Movie Reviews: 'Vacation'

 Vacation (Review)

By Aric Sweeny


After seeing “Vacation,” you might need to take your own trip away from the cinema. 

Like the original, the Griswold family takes a road trip to Wally World, a theme park in California; this time, how ever, the father of the family is none other than Clark Griswold (Chevy Chase)’s son, Russell (Ed Helms). The film also features his wife Debbie (Christina Applegate) and their children, Kevin (Steele Stebbins) and James (Skyler Gisondo). 

The new Griswold family is about as cliche as it gets; the working man who likes consistency in his life, the wife who needs a break and is questioning her marriage, and the two brothers who are polar opposite to each other. Although Christina Applegate does give somewhat of a decent performance, especially in the college scene, there is no stand out role. Kevin, the younger brother, was the absolute worst part of this movie. He played a young kid who bullied his teenage brother, and it was absolutely terrible. His lines were horribly written, and delivered even worse. I’ll even go as far as to say Kevin was the worst character i’ve seen in a film this year. The bullying of his older brother was used as comedic irony, but fell flat. To sum it up, his character was cringe worthy.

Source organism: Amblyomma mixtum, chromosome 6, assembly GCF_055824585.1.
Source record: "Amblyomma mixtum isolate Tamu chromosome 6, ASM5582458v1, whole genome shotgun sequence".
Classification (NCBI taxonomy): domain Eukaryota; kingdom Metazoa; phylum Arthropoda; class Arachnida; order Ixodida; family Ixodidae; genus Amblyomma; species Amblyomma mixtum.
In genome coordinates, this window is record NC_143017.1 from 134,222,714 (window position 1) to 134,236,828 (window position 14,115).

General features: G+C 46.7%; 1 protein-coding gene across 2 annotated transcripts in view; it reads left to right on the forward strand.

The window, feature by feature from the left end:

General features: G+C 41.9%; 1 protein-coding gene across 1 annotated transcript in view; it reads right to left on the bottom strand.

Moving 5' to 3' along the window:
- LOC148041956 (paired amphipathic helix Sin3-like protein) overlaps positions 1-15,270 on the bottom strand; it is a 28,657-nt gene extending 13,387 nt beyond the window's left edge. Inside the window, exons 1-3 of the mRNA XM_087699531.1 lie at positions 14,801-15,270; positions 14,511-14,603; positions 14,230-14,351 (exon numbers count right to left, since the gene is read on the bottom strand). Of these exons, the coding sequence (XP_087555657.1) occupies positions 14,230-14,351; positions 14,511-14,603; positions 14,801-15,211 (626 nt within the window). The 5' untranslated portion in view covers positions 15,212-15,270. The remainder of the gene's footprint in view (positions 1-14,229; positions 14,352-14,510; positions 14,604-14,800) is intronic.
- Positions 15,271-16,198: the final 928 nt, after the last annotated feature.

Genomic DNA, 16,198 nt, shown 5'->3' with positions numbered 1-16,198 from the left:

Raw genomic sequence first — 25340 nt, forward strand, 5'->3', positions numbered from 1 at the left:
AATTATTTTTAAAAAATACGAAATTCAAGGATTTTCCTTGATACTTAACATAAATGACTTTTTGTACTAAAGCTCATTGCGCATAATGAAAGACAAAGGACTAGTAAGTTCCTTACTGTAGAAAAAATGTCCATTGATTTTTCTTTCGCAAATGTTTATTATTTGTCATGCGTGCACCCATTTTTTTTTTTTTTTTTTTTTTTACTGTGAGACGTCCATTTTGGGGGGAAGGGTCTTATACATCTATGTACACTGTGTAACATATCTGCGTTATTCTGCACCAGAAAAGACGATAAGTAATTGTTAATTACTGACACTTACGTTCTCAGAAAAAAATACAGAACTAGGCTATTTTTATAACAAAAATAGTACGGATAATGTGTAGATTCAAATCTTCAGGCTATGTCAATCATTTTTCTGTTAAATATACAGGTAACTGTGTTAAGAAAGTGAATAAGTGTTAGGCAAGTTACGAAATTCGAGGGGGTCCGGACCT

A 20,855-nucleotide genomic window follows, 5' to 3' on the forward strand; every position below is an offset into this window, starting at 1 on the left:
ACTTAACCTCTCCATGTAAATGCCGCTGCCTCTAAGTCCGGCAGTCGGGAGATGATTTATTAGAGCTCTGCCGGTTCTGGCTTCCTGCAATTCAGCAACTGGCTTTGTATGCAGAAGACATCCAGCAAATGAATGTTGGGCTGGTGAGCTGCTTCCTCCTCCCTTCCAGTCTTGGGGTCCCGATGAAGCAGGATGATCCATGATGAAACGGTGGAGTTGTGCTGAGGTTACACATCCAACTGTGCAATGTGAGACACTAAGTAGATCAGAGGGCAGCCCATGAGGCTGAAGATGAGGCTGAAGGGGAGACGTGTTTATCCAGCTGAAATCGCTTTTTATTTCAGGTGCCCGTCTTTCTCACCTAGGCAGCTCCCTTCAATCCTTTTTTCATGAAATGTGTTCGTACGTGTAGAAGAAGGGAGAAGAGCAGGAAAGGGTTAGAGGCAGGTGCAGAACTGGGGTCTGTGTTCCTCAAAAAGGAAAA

The only thing “Vacation” has going for it is the cameos by other actors. Chris Hemsworth was in the movie for about 10 minutes, and was easily a highlight of the film. Same goes for Charlie Day’s character. They both provided much needed laughs that the main family just couldn’t provide.

Going into the film, I was hoping to see Chevy Chase a lot more than we actually did. In the short span his character was even used, there were no laughs. This wasn’t his fault though, the writing was just awful. 

Like most movies coming out, too much was shown in the trailer. They set up the ‘human waste swamp’ scene, only to show what we had already seen in the trailer. This could have actually been a somewhat humorous scene, but was ruined by marketing. 

There is a quick set of dialogue between the main family towards the beginning of the film that flirts with the boundary of breaking the fourth wall. The kids aren’t aware of the vacation they are about to take, and it is essentially used to show that this film can stand on its own and can exist without the original “Vacation”. 

Overall, this film is a mess and has no good lead roles. The jokes aren’t funny and the characters are pretty terrible. Without the cameos, “Vacation” would be one of the worst comedies I’ve seen in a long time.